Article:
And secondly, this protest actually has a direct connection to the Arctic. To understand why that’s the case, we have to rewind to the 1990s, after the Soviet Union collapsed, and vast quantities of state-owned resources were privatized. Many of those resources were in the Arctic – huge deposits of minerals, metals, oil and gas – which at least on paper belonged to the Russian people. Privatization was supposed to move these resources out of state control and into the free market.
But according to many analysts, there was nothing free or fair about this process. I would say that the foxes were guarding the henhouse, but that doesn’t go nearly far enough – it was more like the foxes were invited in to eat as many hens as they could. Assets were sold well below market value to a group of wealthy tycoons, most of whom had connections to the Russian Federation’s first president, Boris Yeltsin.
This group of opportunists came to be known as “the oligarchs,” and when Putin was elected president in 2000, he essentially made a deal with them: you do things my way, and I’ll let you keep robbing the country. The oligarchs keep huge sums of money hidden in offshore accounts, where it’s making them absurdly rich instead of being taxed or reinvested at home. One recent study says there is more Russian wealth stashed abroad than is held by the entire Russian population inside the country. And many of these people made their billions through investments in companies that extract resources in the Arctic.
Meanwhile, public infrastructure is crumbling in many parts of Russia. Health care is subpar, and the state invests very little in education. The average income per person is about $9,000 a year – compare that to tiny Estonia, a former Soviet republic right next door, where people are making twice as much on average.
And if you dare to question any of this, you’'re putting yourself in the crosshairs of the authorities. Journalists, activists, or anyone who speaks out might get smeared in the state- controlled media which dominates the airwaves, or much worse. Russia’s leading human rights organization says there more than 200 political and religious prisoners in the country right now, and that’s a conservative estimate. Many others who’ve been persecuted have left. Just to give two examples of that: Vladimir Kara-Murza, a leading opposition politician, has been poisoned, twice. Masha Gessen, a journalist and gay rights activist, was beaten up outside of parliament after she spoke out against homophobic laws that were passed in 2012. Both fled the country.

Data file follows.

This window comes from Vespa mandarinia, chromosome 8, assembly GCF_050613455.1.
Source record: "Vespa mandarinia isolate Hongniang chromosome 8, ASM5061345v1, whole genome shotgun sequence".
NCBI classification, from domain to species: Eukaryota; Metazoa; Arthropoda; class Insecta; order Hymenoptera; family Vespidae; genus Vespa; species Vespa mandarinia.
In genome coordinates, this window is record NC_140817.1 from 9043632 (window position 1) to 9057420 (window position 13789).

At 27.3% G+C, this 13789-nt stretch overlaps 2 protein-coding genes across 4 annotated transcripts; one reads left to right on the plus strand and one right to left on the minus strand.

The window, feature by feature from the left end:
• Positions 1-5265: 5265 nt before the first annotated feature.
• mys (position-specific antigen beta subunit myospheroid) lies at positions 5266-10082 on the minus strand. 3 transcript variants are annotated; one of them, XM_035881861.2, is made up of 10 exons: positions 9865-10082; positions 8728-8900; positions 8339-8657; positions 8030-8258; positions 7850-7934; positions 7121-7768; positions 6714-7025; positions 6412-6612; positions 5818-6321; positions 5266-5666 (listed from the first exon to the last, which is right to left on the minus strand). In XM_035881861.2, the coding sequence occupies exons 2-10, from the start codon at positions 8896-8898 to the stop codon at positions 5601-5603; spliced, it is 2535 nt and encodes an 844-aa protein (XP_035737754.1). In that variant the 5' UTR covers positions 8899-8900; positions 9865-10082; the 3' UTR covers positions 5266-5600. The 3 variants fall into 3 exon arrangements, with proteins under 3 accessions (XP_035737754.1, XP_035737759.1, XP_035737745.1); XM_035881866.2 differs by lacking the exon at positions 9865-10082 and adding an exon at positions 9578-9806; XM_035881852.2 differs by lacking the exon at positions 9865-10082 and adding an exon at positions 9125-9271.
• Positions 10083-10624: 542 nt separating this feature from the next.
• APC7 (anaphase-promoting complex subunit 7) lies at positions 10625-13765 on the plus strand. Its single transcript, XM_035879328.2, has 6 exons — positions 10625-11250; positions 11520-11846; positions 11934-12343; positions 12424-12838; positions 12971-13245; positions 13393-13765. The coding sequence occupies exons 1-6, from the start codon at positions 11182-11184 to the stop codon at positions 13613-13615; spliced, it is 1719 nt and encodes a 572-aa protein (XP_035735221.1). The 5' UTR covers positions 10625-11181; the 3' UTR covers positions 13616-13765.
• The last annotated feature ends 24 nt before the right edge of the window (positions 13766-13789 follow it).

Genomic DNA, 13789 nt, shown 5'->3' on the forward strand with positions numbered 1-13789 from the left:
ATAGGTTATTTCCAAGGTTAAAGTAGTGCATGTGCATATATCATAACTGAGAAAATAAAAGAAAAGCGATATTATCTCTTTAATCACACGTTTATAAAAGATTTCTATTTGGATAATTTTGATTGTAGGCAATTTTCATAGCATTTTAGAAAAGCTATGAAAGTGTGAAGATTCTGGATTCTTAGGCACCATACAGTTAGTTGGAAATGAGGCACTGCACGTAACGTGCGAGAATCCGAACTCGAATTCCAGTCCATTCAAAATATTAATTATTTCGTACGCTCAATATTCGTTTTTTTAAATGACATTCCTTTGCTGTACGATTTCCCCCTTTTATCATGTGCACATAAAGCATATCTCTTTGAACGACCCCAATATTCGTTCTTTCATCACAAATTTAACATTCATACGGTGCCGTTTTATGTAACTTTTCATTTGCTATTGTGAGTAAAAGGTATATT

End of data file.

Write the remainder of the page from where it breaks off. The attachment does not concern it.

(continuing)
So the protest I happened to witness was not a sidebar to the stories I came to report on. It was an initiation into Russia current system of “authoritarian capitalism” – a blend of state oppression and unfettered greed. People here just call it “the regime.” It’s a giant, mostly faceless force that worms its way into almost every aspect of life, including and perhaps most perniciously, the life inside people’s own minds. And it’s growing stronger, by fomenting division and distrust at home and abroad, and trying its best just to frighten people into silence. This has become normal in Russia, and it affects everything here. Including the future of the Arctic.
We’ll have more after this short break.
Amy Martin Welcome back to Threshold, I’m Amy Martin, and here are a few things that I did in the Russian Arctic that might surprise you. I had multiple meals at an amazing sushi restaurant. I bought a pair of sunglasses in a shopping mall. I took the city bus every day, and sometimes I took a cab, which is what I’m doing right now with my interpreter for the week, Anna Kireeva.
Anna Kireeva My name is Anna Kireeva, and I live in the Russian Arctic, in Murmansk.
Amy Martin This is the world’s largest city north of the Arctic Circle. It has about 300,000 people. It’s a port city and the governmental center for this region, and Anna has lived here most of her life.